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let $(X,*)$ be a pointed topological space. I want to show that the path space $PX$ of paths $\gamma:[0,1]\to X;\; \gamma(0)=*$, is contractible. so i will show that the map $f:PX\to *; \gamma\mapsto \gamma(0)$ is a homotopy equivalence with homotopy inverse the map $g:*\to PX;\; *\mapsto \gamma_*$ where $\gamma_*$ is the constant path on $*$. First, $f\circ g=id_*$. It remains to show that $g\circ f$ is homotopic to $id_{PX}$. Define the map $H_t: PX\to PX; \gamma\mapsto \lambda$ where $\lambda$ is the path defined by $\lambda(t')=\gamma(t'(1-t))$ and this is clearly a homotopy. Is it correct? and can we say that the map $r:PX\to \{\gamma_*\}$ that sends all paths $\gamma\in PX$ to the constant path $\gamma_*$ is a deformation retraction of $PX$ onto $\{\gamma_*\}$?

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What topology are you placing on the path space? –  Chris Eagle Dec 6 '12 at 14:16
    
I think it is the compact open topology. –  palio Dec 6 '12 at 17:45
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Yes, I think all that is exactly right. In fact $H$ appears to give a strong deformation retraction to $\{\gamma_*\}$, since it's constant on $\gamma_*$.

The only slightly unclear part to me is why $H$ is continuous. Checking that requires going into the topology defined on $PX$. But that shouldn't be hard.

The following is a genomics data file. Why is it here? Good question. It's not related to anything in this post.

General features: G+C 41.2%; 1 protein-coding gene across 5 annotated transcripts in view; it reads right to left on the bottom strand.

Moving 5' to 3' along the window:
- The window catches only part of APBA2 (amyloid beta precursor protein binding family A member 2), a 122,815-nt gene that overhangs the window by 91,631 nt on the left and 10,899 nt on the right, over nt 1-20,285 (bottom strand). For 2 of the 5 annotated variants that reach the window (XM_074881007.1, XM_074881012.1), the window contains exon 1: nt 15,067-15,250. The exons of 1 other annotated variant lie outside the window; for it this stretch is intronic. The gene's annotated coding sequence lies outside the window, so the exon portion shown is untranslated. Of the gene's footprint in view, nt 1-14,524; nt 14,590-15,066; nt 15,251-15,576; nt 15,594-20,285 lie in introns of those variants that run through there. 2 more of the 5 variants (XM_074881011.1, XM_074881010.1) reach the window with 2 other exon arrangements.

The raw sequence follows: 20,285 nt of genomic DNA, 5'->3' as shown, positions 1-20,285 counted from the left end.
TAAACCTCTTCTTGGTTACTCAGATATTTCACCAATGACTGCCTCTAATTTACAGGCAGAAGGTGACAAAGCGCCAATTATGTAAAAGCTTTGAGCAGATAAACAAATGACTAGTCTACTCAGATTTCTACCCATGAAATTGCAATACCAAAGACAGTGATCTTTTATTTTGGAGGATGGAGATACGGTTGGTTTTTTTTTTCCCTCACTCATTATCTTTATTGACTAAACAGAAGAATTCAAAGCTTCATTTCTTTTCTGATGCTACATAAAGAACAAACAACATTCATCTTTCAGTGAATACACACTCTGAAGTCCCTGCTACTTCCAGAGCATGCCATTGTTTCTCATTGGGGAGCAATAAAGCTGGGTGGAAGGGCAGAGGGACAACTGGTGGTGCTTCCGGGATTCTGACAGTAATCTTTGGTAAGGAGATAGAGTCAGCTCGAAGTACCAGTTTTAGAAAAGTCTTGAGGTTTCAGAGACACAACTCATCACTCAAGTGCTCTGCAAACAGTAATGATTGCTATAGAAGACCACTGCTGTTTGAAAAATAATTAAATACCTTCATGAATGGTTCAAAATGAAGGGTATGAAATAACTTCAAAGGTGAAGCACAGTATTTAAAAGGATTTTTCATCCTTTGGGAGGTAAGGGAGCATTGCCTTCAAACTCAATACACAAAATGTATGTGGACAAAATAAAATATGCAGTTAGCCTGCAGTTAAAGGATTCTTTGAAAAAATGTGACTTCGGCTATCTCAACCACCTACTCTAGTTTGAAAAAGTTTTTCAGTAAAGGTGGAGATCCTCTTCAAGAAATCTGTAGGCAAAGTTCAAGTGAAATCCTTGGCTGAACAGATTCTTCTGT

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indeed the question is more general. given $(X,*)$ a based top space, when does the map $r:X\to \{*\};x\mapsto *$ defines a deformation retraction of $X$ onto $\{*\}$ isn't $r$ always continuous? do we have a continuity concern here? –  palio Sep 2 '12 at 0:08
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$r$ is certainly continuous. It's also clearly a retraction. But a deformation retraction (described well in Wikipedia) is a homotopy between a retraction and the identity map of $X$. $r$ by itself will not define that, and in general such a deformation retraction will not exist unless $X$ is contractible. Does that help? –  Hew Wolff Sep 2 '12 at 2:18
    
i think we need to find a continuous choice of path that begins in $x\in X$ and ends in $*$ and this is not always possible. –  palio Sep 2 '12 at 7:00
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